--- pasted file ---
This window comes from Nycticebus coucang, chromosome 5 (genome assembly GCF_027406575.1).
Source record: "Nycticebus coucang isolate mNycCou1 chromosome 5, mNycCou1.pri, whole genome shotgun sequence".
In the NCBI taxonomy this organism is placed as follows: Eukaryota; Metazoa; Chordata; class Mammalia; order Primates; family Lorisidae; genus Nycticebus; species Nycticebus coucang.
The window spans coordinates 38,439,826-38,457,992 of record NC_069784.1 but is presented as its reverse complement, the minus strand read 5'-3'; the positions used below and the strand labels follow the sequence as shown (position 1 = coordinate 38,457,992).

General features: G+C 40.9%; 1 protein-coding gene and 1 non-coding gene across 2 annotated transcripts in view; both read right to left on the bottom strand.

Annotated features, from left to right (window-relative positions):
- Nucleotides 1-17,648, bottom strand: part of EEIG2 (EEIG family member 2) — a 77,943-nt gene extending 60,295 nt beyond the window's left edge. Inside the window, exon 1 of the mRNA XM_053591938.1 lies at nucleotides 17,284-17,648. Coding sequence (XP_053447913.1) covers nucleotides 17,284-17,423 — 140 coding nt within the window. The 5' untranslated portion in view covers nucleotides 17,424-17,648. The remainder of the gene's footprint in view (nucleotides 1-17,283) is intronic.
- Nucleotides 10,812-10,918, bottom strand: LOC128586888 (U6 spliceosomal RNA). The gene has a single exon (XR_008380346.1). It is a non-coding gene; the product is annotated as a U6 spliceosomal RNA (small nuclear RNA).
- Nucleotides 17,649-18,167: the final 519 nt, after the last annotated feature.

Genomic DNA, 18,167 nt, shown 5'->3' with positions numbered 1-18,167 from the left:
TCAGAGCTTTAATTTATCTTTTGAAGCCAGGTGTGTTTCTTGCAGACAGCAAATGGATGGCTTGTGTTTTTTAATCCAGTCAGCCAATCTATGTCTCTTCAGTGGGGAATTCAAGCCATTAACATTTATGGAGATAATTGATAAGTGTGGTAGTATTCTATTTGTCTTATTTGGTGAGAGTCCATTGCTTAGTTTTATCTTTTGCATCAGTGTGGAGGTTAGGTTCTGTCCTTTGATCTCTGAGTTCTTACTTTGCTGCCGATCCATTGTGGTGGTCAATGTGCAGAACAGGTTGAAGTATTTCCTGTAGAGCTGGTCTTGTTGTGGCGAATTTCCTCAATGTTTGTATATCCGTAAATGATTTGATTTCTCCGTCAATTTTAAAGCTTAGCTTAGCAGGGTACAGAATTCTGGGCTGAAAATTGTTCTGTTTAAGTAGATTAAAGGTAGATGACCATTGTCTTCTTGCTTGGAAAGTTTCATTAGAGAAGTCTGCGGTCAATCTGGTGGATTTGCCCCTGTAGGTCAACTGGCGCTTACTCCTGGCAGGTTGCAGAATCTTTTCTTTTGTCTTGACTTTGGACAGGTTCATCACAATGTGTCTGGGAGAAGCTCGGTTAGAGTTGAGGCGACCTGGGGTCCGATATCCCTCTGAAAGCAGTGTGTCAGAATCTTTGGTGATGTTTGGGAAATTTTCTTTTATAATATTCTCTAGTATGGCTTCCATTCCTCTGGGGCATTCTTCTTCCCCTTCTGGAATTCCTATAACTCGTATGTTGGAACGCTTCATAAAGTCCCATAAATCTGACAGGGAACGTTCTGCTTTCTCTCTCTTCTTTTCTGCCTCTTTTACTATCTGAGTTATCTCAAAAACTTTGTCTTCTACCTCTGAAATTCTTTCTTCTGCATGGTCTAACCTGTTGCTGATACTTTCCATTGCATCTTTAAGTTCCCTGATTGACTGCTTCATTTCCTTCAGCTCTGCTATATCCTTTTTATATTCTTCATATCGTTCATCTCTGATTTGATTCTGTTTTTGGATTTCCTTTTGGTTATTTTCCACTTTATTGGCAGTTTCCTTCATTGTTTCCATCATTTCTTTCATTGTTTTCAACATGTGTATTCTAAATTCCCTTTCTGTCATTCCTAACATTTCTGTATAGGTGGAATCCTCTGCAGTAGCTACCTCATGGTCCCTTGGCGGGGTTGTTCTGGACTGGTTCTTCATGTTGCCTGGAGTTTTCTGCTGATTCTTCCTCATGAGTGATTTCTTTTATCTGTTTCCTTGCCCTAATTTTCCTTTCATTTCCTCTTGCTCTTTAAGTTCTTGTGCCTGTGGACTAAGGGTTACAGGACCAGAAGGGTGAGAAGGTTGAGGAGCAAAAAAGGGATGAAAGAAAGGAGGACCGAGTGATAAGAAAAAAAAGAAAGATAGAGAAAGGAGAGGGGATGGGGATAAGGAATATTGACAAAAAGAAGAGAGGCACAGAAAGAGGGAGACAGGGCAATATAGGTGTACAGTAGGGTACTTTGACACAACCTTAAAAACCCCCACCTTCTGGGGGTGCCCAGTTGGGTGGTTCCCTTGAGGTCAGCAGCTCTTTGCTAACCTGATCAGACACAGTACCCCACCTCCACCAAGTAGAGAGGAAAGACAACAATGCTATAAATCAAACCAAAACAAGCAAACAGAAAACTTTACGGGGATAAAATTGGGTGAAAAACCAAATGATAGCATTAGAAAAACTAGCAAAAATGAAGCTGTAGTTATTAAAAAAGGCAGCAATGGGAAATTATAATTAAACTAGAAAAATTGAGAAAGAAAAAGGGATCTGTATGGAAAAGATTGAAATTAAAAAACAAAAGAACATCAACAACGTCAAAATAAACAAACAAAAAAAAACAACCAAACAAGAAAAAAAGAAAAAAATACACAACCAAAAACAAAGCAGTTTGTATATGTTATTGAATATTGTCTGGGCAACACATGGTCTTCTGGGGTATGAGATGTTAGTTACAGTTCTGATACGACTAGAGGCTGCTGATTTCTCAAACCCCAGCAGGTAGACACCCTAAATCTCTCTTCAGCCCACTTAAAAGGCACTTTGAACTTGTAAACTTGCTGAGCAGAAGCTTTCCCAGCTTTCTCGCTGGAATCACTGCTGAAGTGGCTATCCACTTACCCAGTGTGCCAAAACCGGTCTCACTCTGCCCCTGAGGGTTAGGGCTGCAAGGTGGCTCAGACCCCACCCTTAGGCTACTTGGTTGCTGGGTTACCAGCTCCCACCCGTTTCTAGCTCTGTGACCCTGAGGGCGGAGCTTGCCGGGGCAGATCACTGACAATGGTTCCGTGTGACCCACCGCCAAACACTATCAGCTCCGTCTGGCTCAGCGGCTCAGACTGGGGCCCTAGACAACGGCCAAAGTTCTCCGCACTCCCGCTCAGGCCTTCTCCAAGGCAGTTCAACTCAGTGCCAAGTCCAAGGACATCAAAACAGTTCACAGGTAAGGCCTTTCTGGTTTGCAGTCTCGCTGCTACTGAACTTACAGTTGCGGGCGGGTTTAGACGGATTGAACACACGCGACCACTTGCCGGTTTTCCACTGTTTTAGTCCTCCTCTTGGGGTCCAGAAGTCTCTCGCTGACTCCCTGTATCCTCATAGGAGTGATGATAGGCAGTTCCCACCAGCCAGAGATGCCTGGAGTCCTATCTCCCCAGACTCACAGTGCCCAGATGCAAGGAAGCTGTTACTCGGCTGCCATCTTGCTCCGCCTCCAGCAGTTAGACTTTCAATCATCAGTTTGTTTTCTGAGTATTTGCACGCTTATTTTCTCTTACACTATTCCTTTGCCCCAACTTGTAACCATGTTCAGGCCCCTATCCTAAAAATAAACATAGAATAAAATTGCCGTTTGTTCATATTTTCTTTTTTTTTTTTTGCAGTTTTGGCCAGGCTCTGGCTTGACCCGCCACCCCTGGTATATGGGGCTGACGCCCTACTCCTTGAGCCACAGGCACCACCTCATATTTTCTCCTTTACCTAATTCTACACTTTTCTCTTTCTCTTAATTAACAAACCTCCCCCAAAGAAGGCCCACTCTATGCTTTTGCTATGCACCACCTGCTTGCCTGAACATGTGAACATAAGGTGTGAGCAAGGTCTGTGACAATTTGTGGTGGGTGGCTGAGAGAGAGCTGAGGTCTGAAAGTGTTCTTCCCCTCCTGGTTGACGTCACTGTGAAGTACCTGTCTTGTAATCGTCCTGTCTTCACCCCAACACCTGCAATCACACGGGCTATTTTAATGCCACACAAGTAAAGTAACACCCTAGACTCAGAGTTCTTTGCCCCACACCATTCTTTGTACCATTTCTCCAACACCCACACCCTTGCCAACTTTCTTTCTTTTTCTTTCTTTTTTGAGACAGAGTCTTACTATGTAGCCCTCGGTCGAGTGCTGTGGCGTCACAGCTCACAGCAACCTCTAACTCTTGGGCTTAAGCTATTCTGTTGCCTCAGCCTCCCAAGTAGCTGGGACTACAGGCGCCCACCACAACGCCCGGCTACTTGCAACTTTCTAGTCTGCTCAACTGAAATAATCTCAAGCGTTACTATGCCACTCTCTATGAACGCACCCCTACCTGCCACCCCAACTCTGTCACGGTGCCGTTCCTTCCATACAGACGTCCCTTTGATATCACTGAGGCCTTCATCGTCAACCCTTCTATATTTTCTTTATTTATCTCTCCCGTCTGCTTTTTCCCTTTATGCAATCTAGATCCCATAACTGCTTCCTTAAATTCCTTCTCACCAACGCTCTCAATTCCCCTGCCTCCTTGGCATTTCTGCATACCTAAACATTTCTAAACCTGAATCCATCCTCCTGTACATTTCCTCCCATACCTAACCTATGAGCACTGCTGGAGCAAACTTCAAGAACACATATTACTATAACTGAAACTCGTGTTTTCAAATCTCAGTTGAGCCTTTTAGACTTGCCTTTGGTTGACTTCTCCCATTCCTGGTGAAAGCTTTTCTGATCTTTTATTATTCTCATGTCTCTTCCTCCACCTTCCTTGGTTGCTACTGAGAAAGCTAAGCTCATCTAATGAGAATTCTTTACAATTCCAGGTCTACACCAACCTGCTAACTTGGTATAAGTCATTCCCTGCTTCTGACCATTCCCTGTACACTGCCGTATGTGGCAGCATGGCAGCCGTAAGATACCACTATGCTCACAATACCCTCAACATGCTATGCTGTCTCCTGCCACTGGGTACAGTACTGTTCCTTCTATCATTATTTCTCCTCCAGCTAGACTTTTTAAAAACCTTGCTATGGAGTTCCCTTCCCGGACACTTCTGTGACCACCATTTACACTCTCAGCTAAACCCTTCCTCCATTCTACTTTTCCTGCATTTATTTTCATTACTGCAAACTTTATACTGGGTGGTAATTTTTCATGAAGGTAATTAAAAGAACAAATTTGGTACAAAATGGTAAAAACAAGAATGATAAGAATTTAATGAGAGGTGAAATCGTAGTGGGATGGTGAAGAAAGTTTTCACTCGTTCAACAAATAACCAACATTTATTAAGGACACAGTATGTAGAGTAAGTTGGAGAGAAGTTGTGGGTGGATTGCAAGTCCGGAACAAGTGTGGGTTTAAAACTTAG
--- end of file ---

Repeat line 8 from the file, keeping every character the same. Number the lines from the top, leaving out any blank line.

- Nucleotides 10,812-10,918, bottom strand: LOC128586888 (U6 spliceosomal RNA). The gene has a single exon (XR_008380346.1). It is a non-coding gene; the product is annotated as a U6 spliceosomal RNA (small nuclear RNA).